A Psalm of David.
Psalms 23
The Lord is my shepherd; I shall not want.
He maketh me to lie down in green pastures:
he leadeth me beside the still waters.
He restoreth my soul:
he leadeth me in the paths of righteousness for his name’s sake.
Yea, though I walk through the valley of the shadow of death,
I will fear no evil: for thou art with me; thy rod and thy staff they comfort me; thou preparest a table before me in the presence of mine enemies:
thou anointest my head with oil; my cup runneth over.
Surely goodness and mercy shall follow me all the days of my life:
and I will dwell in the house of the Lord for ever.

Psalm 23. It’s one of the most beloved passages in history. It’s also one of the first passages of scripture that I was taught as a kid. Have you ever noticed the change in perspective, though? In all my years of hearing and even memorizing this great Psalm, no one pointed this perspective shift out to me until recently. For all you grammar gurus out there (of which I am not one), David starts out, “The Lord is my Shepherd” (referring to the Lord in the 3rd person perspective). Then, in verse 4, he makes a hard switch to 2nd person perspective, “…for thou art with me;…”

It doesn’t seem like a big deal, but this seemingly small perspective shift has forever changed my perspective as a worship leader. David didn’t say, “For God is with me.” David said, “For thou art with me.” In other words, David stops talking about God and begins talking directly to God. All of a sudden, he is speaking directly to the One that his heart is after. Y’all, the more I look at this familiar old passage, the more beautiful it is to me. It’s almost as if David is overcome with a heart of worship. We’ll never know how many choruses it took, but when David’s song reaches the part about walking through the valley of the shadow of death, it’s like all bets are off. David isn’t satisfied with just singing about God anymore, David launches into musical prayer, directly addressing God Himself!

”…for thou art with me; thy rod and thy staff they comfort me. Thou anointest my head with oil…”

Remember, David was a musician, and this is arguably one of his greatest works. But somewhere along the way, David’s song became a conversation. David’s song became a prayer. Why would David do this?

What happens when our songs become prayers? What happens when our songs become a conversation?

Faith happens! Our song becomes a declaration of faith! In verse 4, David is suddenly speaking over his life the faithfulness of his GodIf you are a worshipper of Christ, this is key. David is giving us a glimpse inside of his heart, and what beats there is lion taming, giant slaying faith- as fierce as it is passionate!

In contrast to David’s fierce passion, a weird memory comes to mind. If you were raised like me, basically on a church pew, then you remember hymns. I still sing some of them in my church today. I still love them. They’re thought provoking and often rich in theology. Oddly enough though, I have these memories as a kid where people seemed bored while singing these songs. I’m almost half a lifetime removed from that time in my life now and in another era of worship altogether, but it seems so odd to look back on it in hindsight… to think that anyone touched and changed by grace could ever sing, “Great Is Thy Faithfulness” like they were bored out of their mind?! Anyway, verse 4 of David’s song has finally shed some light on this for me—some needed clarity. You see, I think the reason certain folks had no passion for hymns back in the day is the same reason that many folks sing with such little passion today… because unlike David, they have not entered into the conversation of praise. Their song is not yet a prayer. They have yet to mingle their faith with their song. This has changed everything for me.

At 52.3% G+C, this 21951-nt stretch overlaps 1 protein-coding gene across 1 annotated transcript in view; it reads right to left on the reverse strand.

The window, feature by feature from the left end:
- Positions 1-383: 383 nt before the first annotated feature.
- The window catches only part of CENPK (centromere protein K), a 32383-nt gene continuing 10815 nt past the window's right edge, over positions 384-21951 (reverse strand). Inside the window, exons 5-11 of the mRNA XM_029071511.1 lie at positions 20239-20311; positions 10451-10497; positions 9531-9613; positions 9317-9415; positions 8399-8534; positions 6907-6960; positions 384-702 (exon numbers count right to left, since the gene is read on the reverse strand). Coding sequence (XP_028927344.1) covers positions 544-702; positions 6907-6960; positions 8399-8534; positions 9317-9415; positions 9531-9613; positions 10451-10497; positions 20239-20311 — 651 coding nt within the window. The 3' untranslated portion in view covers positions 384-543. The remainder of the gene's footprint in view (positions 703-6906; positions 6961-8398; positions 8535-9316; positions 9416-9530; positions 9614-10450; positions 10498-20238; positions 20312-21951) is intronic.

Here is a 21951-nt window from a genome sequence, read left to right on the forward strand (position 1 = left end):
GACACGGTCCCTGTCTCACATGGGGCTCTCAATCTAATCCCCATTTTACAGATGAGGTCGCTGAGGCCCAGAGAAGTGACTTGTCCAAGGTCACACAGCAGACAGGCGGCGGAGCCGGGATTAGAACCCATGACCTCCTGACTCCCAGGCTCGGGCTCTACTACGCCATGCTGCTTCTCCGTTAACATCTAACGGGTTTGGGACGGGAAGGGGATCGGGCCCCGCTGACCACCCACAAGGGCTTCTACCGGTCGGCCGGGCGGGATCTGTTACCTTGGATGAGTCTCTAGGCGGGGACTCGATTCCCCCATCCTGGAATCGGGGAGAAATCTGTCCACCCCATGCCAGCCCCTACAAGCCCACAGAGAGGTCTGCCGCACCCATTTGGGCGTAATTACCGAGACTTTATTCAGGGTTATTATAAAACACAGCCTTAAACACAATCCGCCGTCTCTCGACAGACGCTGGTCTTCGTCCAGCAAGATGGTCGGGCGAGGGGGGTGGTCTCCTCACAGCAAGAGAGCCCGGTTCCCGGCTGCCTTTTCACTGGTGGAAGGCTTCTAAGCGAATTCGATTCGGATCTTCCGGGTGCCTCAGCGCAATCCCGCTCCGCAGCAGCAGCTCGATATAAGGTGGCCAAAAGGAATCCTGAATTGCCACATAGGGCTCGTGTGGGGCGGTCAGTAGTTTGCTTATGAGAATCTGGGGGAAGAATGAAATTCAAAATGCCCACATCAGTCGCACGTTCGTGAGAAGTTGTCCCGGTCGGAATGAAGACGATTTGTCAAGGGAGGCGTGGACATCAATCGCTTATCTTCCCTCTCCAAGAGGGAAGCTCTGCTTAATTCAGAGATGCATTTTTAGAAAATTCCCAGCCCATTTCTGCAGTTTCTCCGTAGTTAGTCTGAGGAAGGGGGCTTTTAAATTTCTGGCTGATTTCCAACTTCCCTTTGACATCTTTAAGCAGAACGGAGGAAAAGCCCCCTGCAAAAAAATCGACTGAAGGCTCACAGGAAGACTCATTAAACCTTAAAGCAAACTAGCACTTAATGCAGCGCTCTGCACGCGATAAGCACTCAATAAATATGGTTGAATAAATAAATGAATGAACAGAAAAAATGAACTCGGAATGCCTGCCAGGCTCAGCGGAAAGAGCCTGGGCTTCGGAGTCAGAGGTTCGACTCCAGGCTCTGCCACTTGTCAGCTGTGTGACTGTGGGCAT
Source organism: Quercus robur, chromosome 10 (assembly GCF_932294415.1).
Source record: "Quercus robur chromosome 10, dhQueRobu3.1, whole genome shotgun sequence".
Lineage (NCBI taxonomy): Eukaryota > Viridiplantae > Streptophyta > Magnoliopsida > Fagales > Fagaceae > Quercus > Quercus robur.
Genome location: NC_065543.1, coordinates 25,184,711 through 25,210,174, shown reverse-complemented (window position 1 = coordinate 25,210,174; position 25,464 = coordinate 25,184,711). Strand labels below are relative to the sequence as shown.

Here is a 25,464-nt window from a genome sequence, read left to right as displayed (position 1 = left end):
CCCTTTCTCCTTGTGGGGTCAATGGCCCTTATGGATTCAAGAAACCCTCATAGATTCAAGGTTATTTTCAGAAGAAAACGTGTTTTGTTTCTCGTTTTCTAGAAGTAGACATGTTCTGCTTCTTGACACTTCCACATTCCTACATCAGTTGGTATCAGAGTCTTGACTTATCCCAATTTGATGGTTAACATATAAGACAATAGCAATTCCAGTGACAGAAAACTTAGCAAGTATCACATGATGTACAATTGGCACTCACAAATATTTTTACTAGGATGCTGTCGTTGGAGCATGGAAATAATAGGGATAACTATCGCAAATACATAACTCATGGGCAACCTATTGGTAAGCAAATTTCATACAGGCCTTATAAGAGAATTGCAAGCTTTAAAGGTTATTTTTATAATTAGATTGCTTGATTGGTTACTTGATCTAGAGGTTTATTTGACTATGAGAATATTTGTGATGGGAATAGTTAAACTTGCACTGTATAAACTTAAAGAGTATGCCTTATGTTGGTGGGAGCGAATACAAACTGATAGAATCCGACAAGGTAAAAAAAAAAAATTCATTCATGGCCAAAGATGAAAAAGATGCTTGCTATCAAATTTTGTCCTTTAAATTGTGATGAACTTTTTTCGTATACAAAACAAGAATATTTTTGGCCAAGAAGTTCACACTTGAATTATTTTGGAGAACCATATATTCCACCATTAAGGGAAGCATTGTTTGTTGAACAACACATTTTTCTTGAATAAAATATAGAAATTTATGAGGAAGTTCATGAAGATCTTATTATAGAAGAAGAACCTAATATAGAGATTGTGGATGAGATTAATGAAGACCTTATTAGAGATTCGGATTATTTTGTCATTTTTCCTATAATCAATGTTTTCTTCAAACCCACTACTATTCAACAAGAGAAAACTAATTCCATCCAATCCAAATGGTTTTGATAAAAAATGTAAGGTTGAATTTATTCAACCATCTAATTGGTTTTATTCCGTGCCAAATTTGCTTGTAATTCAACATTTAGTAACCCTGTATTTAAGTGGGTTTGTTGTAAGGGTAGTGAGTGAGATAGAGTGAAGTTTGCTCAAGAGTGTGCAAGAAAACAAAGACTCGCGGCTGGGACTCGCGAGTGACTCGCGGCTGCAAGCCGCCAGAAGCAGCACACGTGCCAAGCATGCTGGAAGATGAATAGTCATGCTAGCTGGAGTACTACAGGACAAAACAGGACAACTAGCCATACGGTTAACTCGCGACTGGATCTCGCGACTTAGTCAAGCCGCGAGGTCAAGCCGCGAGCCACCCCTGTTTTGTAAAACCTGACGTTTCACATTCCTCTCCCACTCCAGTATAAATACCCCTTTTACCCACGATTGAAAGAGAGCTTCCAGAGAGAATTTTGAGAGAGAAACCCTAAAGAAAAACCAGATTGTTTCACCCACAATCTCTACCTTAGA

I even believe this is why praise music is different from all the other music of the world.

Have you ever wondered about that? What is the difference? We all use the same formula; the same keys, the same notes on the musical scale. What makes God’s music any different? I believe this is it! I believe this is why!

Take a quick journey with me on the Forge today. Because somewhere between the music and lyrics, that is exactly what happens for the worshipper— a crazy, ordained journey:
Imagine with me and listen as the music calls to us from our instruments in that universal language we all understand… beauty. But for all of music’s remarkable beauty, it is not the key. Notes crescendo and the music carries the rhyme and rhythm of words wrapped inside of its melody. But even words, as passionate and powerful as they are, they are not the key! Glory is due and the God of heaven is listening. The Holy Spirit draws near, engaging the heart of man and woman, and this my friends, is where the singer and song are transformed. And just like David, we launch into the mystery of verse 4!

“For thou art with me.”

This is the moment a song becomes a prayer and prayer a declaration of faith! And there, in that sacred place where God, faith, beauty, and words meet, music becomes a conversation of praise! Suddenly, we are no longer just singing a song about God in a building called church, we’re standing before His throne in direct communion! We’re standing before the God that Psalm 22:3 says is enthroned in the praises of His people!


Great is thy faithfulness
Great is thy faithfulness
Morning by morning new mercies I see
All I have needed thy hand hath provided
Great is thy faithfulness
Lord unto me

I invite you to shift your perspective today. Young or old, it doesn’t matter. Let faith rise as we set our sights higher. Let’s join David and make our song a throne-room journey of prayer, throw our heads back, and step into the conversation of praise!

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